Iranian Chess Referee Fears of Returning Home After Removing Her Hijab

Iranian Chess Referee Fears of Returning Home After Removing Her Hijab

A female Iranian chess referee has said she fears returning to her country after a picture of her was published which appeared to show her not wearing a headscarf at the World Championships in Shanghai. 

Shohreh Bayat, 32, who is chief arbiter for the 2020 Women’s World Chess Championships being shared between China and Russia, fears returning to Iran as she believes she could be imprisoned for flouting Islamic law.

An image of her overseeing a match in Shanghai, which appears to show her not wearing her scarf, has been circulated by Iranian state media after it was published online.

Ms Bayat insists she was wearing the hijab, as she always does while overseeing international competitions, but that it can’t be seen because of the camera angle.

‘I turned on my mobile and saw that my picture was everywhere [in Iranian media]. They were claiming I was not wearing a headscarf and that I wanted to protest against the hijab,’ Ms Bayat said.

‘There are many people in prison in Iran because of the headscarf. It’s a very serious issue. Maybe they’d want to make an example of me.’

While fulfilling her high-ranking sports role abroad, which is similar to a senior referee, Iranian law dictates that Ms Bayat must continue to don the headdress in public.

In an interview with Iranian state media, Ms Bayat’s father was quoted as saying the headscarf had dropped accidentally.

Despite her insistence that it was the angle of the photograph, the 32-year-old, who is one of only a few female chief arbiters in the world, said women should have the right to choose how to dress and that the headscarf ‘should not be forced on them’.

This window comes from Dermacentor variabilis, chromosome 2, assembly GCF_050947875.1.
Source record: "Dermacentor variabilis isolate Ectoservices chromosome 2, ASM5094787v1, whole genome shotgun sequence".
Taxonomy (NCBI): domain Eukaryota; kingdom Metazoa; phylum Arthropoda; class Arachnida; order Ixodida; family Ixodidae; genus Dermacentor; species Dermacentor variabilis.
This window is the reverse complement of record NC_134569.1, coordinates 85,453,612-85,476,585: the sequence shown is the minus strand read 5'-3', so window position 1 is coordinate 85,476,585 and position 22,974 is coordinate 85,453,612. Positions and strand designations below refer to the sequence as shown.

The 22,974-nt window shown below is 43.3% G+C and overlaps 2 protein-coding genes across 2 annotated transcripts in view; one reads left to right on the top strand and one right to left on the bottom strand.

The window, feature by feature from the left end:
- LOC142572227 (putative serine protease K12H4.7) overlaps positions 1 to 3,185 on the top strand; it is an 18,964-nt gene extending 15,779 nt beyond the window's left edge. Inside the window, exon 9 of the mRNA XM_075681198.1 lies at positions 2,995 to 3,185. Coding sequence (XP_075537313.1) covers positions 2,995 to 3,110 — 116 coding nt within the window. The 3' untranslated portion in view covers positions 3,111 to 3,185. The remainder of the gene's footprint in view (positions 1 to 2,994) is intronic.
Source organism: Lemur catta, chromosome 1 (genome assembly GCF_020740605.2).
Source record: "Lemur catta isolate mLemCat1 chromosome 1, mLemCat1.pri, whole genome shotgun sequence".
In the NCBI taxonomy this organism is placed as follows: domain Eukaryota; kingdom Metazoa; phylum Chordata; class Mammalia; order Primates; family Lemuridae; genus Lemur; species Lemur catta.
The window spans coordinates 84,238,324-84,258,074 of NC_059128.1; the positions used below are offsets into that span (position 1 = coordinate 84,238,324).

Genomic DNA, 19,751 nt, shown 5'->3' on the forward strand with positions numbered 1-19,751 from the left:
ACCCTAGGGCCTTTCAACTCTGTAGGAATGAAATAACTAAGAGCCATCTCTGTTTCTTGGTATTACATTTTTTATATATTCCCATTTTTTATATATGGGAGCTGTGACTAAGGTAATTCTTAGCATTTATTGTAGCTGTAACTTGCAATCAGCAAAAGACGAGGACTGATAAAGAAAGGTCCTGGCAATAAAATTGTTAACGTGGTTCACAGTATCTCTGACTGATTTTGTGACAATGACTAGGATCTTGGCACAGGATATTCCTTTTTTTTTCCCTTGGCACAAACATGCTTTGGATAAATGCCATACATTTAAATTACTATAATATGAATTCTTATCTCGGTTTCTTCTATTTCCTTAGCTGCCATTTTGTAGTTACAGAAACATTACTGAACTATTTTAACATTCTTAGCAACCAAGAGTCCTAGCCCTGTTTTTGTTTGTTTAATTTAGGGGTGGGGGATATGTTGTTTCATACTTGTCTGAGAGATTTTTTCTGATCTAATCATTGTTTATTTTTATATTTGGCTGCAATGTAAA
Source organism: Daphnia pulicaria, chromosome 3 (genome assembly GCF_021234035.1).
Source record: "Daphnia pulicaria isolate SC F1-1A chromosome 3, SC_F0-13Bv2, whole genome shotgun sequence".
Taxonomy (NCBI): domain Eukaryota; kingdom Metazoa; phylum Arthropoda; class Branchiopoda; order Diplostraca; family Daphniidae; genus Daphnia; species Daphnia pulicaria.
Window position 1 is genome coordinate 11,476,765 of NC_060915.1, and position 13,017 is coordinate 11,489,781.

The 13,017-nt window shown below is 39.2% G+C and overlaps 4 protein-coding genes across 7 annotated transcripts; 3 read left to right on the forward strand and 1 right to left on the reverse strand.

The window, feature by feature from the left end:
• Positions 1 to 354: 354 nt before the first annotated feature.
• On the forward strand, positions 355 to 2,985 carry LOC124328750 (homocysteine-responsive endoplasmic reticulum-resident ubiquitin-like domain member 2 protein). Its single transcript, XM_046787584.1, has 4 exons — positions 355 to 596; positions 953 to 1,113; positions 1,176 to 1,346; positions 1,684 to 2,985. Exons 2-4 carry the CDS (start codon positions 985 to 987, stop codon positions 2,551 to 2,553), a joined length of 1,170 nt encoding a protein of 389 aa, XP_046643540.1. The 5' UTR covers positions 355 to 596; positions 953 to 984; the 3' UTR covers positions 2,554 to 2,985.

She has refused to apologise to Iranian officials after the Iranian Chess Federation advised her to do so, according to the BBC.

Figuring that she is unable to return to her country, Ms Bayat has now decided to remove the hijab altogether and is refereeing matches unveiled for the rest of the tournament in Vladivostock.


Ms Bayat’s father told the Iranian Students News Agency earlier this month (ISNA): ‘Me, her mother and even the head of the Iranian Chess Federation tried hard to convince her to come back to Iran but she says she will not because she is worried about going on with her activities in Iran and wants to continue in another country with the help of the International Chess Federation.’

According to Ms Bayat, she asked the Iranian Chess Federation to appeal to the government on her behalf but they refused.

Vice-President of the International Chess Federation (Fide) Nigel Short, praised Ms Bayat, tweeting that she is ‘the first woman ever to be General Secretary of a sport federation in #Iran. The only female Category-A International Arbiter in Asia. A great ambassador for her country.’

Ms Bayat is one of a select few top-level arbiters in the world and the only one in Asia.

Iran’s first female Olympic-medal winner Kimia Alizadeh defected from Iran to the Netherlands earlier this month citing the country’s strict dress code as a reason.

In a blistering online letter she called herself ‘one of the millions of oppressed women in Iran’.

‘Whatever they said, I wore,’ Taekwondo athlete Alizadeh wrote in the letter posted on Instagram last week. ‘Every sentence they ordered, I repeated.’

Ms Alizadeh, who won a bronze medal in taekwondo at the 2016 Rio Olympics, cited oppression by authorities in the Islamic republic.

The semi-official ISNA news agency carried a report on Thursday saying: ‘Shock for Iran’s taekwondo. Kimia Alizadeh has emigrated to The Netherlands.’

ISNA wrote that it believed that Alizadeh, who is reportedly training in The Netherlands, is hoping to compete at the 2020 Tokyo Olympics but not under the Iranian flag.

Without saying anything of her plans, Alizadeh assured the ‘dear Iranian people’ that she would remain ‘a child of Iran wherever’ she is.

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